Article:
BAKU: Armenian-Turkish Protocols Are Only A Stage Of Resolving Situa


Nov 5 2009

Armenian-Turkish protocols are only one of the stages of resolving
the situation in the South Caucasus, the General Director of the
Information Analytical Center of Moscow State University, Professor
of post-Soviet foreign countries department Alexey Vlasov said.

"There is more multifaceted aspect of this process, where the protocols
play an important, but not a single role, Vlasov told Trend News
by telephone from Moscow. Speaking of protocols, we must understand
that this affects only two countries, but the whole context, which
is linked with it still includes the problem of Nagorno-Karabakh and
the broader aspect of the problem of security in South Caucasus."

Turkish and Armenian foreign ministers Ahmet Davutoglu and Edward
Nalbandian signed the protocols Ankara-Yerevan in Zurich on October
10. Diplomatic relations between Armenia and Turkey have been broken
due to Armenia’s claims of an alleged genocide, and its occupation of
Azerbaijani lands. The border between them has been broken since 1993.

According to Vlasov, for the month since the meeting of the Presidents
of Azerbaijan, Ilham Aliyev and Armenia, Serzh Sargsyan in Chisinau,
all the key players in the region – Russia, the U.S. and the EU
clearly indicated their position.

The latest meeting of Azerbaijani and Armenian Presidents on the
peaceful settlement of the Nagorno-Karabakh conflict was held on Oct.

9 in Chisinau within the CIS summit.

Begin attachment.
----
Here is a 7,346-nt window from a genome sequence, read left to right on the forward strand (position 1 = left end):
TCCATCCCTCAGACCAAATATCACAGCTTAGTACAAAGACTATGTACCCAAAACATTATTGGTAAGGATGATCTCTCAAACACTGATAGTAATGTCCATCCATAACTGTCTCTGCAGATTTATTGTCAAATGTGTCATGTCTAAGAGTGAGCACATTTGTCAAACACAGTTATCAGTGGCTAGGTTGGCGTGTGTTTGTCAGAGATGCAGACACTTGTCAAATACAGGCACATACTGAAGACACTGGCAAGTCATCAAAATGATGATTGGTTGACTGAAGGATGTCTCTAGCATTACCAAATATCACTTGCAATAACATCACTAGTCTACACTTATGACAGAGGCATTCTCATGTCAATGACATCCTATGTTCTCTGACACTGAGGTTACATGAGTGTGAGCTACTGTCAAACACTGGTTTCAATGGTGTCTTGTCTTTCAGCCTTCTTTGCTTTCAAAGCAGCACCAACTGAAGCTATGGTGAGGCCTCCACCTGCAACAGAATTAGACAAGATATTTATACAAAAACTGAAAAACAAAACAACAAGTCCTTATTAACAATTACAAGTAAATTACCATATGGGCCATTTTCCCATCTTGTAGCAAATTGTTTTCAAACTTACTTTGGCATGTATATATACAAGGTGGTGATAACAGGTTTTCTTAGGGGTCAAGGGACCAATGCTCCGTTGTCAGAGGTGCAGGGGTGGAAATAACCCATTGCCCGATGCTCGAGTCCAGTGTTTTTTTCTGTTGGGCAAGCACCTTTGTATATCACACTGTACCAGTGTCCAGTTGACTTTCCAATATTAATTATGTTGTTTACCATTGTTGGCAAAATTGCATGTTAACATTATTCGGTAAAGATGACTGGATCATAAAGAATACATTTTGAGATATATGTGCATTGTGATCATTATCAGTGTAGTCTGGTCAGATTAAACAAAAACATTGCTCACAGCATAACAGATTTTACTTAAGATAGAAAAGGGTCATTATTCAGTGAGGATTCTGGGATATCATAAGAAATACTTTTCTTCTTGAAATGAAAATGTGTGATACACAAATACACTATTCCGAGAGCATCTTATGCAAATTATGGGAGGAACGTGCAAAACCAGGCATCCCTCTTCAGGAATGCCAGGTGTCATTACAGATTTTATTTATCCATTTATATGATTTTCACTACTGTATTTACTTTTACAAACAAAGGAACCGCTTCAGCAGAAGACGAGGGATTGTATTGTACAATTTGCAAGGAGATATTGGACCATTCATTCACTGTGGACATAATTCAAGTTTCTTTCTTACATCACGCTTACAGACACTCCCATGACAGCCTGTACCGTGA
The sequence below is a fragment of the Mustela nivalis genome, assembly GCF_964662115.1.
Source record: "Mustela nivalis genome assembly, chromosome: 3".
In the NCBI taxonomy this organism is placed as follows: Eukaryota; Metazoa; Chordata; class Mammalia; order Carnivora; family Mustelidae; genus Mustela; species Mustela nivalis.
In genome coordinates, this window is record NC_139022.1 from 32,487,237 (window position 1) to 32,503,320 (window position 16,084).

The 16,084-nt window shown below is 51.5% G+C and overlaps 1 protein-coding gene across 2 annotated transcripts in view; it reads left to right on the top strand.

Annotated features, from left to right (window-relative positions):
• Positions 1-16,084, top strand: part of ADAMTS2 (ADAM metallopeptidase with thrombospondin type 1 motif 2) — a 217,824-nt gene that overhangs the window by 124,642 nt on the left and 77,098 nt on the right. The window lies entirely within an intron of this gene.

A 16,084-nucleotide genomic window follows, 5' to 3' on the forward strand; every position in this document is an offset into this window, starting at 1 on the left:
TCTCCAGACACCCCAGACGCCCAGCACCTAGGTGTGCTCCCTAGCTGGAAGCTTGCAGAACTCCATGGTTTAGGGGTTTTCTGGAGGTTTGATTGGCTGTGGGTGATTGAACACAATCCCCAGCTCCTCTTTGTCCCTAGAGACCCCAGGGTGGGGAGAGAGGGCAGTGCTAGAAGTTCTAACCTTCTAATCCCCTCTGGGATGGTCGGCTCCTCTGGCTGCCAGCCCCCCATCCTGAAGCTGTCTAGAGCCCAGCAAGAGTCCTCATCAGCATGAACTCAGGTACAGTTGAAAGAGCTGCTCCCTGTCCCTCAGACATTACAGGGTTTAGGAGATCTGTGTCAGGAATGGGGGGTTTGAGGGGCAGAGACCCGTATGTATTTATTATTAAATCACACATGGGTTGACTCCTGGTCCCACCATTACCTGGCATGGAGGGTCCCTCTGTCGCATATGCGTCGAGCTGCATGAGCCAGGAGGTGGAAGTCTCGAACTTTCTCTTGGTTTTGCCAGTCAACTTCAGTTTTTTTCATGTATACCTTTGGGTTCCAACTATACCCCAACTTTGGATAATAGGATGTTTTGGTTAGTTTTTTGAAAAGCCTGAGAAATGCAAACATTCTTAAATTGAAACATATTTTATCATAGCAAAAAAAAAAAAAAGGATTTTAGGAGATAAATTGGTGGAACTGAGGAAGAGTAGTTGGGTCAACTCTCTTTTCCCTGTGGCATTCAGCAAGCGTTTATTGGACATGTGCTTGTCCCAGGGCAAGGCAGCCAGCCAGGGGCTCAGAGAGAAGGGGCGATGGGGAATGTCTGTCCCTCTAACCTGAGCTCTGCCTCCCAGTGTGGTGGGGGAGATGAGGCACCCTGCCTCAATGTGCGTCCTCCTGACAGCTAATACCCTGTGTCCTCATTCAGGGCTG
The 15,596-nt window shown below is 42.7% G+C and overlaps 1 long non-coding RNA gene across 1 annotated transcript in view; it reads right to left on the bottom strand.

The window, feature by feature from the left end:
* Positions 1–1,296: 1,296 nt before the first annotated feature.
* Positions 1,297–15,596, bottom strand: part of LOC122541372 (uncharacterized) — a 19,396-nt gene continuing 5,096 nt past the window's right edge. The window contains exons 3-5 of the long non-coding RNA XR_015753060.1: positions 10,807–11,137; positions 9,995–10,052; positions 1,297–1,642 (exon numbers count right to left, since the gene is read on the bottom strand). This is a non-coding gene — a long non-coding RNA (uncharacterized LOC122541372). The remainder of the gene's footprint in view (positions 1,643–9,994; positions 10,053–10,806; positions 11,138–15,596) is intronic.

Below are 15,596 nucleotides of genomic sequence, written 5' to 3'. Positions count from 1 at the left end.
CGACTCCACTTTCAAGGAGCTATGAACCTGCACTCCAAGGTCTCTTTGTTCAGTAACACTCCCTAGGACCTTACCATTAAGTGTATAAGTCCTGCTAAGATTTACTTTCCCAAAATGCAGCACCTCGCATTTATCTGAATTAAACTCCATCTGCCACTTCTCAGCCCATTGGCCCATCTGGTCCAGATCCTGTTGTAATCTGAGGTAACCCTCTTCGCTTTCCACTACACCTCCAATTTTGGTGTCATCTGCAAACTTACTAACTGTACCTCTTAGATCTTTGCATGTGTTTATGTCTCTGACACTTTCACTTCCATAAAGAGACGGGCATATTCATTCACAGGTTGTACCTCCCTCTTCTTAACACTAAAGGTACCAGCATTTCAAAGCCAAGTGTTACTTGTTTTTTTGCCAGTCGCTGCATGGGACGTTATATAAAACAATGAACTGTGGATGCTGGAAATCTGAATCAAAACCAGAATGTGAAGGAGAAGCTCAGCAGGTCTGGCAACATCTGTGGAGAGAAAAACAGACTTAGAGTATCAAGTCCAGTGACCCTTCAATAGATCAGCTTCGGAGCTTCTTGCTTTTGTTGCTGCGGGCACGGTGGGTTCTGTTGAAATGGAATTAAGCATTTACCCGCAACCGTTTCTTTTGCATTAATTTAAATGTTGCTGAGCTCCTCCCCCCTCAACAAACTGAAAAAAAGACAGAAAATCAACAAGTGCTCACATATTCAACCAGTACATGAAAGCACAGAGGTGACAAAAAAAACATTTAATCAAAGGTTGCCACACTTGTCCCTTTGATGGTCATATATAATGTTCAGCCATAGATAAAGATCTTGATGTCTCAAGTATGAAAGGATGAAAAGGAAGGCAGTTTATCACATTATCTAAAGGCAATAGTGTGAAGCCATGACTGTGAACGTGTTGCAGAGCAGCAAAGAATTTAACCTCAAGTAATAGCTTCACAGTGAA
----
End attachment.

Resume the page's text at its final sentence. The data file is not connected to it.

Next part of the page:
The first moment, denoted by Russia, the U.S. and the EU, is that
the ongoing process of the Armenian-Turkish settlement is a positive
tendency, which should be supported, the expert said.

On the other hand, it does not remove the question of the main
destabilizing factor in the region – the issue of Nagorno-Karabakh,
Vlasov said.

"It seems to me that lately under the influence of the consolidated
position of the outside players, the Armenian government chooses more
restrained rhetoric. Maybe it does not correspond to their actual
view of things, but in the media space the sharp statements by the
Armenian side are becoming less and less," he said.

According to the expert, this indicates that the outside forces,
including the OSCE Minsk Group, understood the tendency that the
establishment of the Armenian-Turkish relations should by followed
by the progress in the Nagorno-Karabakh settlement.

In addition, now Serzh Sargsyan must more consider the interests
of the Armenian population, which unlike the diasporas, occupies a
position "to maintain dialogue with all countries of the region,"
the expert said.

"I think that now Armenia should continue its way. Starting
negotiations with Turkey, it should make some consensus on
Nagorno-Karabakh as well," said Vlasov.

According to him, for a long time the Turkish officials have assured
Azerbaijan that they will not do anything contrary to its interests.

"Now it is time when signing protocols between Turkey and Armenia
should lead to advancements in the process of the Nagorno-Karabakh
conflict settlement, or the Turkish political elite does not fulfill
the promises made", – he said.

According to Vlasov, one of the means of moving forward is to release
five Armenian-occupied districts of Azerbaijan.

The conflict between the two South Caucasus countries began in 1988
when Armenia made territorial claims against Azerbaijan. Azerbaijan
lost all of Nagorno-Karabakh except for Shusha and Khojali in December
1991. In 1992-93, Armenian armed forces occupied Shusha, Khojali and 7
districts surrounding Nagorno-Karabakh. Azerbaijan and Armenia signed
a ceasefire in 1994. The co-chairs of the OSCE Minsk Group – Russia,
France, and the U.S. – are currently holding the peace negotiations.

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